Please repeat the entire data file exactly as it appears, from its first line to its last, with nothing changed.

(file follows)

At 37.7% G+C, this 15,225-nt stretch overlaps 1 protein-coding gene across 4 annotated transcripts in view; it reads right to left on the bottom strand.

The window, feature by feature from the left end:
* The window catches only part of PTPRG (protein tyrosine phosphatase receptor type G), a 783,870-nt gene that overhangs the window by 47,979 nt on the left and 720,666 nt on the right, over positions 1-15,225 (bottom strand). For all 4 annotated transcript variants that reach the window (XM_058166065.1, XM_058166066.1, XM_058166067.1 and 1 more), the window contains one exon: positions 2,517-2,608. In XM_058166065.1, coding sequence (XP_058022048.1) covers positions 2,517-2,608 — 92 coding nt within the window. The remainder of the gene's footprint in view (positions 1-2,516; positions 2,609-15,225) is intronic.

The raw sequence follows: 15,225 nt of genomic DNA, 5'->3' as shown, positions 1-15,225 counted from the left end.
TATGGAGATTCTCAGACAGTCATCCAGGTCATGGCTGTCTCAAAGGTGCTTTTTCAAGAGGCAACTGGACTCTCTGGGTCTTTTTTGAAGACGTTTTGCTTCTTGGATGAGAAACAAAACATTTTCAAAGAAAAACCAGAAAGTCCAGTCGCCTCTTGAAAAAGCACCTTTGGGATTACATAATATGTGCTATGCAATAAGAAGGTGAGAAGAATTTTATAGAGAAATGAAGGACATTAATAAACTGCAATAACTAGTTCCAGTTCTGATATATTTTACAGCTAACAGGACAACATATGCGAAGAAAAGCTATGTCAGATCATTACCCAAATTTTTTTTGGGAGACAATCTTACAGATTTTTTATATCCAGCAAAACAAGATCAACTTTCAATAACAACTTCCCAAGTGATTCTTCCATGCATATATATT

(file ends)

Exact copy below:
At 37.7% G+C, this 15,225-nt stretch overlaps 1 protein-coding gene across 4 annotated transcripts in view; it reads right to left on the bottom strand.

The window, feature by feature from the left end:
* The window catches only part of PTPRG (protein tyrosine phosphatase receptor type G), a 783,870-nt gene that overhangs the window by 47,979 nt on the left and 720,666 nt on the right, over positions 1-15,225 (bottom strand). For all 4 annotated transcript variants that reach the window (XM_058166065.1, XM_058166066.1, XM_058166067.1 and 1 more), the window contains one exon: positions 2,517-2,608. In XM_058166065.1, coding sequence (XP_058022048.1) covers positions 2,517-2,608 — 92 coding nt within the window. The remainder of the gene's footprint in view (positions 1-2,516; positions 2,609-15,225) is intronic.

The raw sequence follows: 15,225 nt of genomic DNA, 5'->3' as shown, positions 1-15,225 counted from the left end.
TATGGAGATTCTCAGACAGTCATCCAGGTCATGGCTGTCTCAAAGGTGCTTTTTCAAGAGGCAACTGGACTCTCTGGGTCTTTTTTGAAGACGTTTTGCTTCTTGGATGAGAAACAAAACATTTTCAAAGAAAAACCAGAAAGTCCAGTCGCCTCTTGAAAAAGCACCTTTGGGATTACATAATATGTGCTATGCAATAAGAAGGTGAGAAGAATTTTATAGAGAAATGAAGGACATTAATAAACTGCAATAACTAGTTCCAGTTCTGATATATTTTACAGCTAACAGGACAACATATGCGAAGAAAAGCTATGTCAGATCATTACCCAAATTTTTTTTGGGAGACAATCTTACAGATTTTTTATATCCAGCAAAACAAGATCAACTTTCAATAACAACTTCCCAAGTGATTCTTCCATGCATATATATT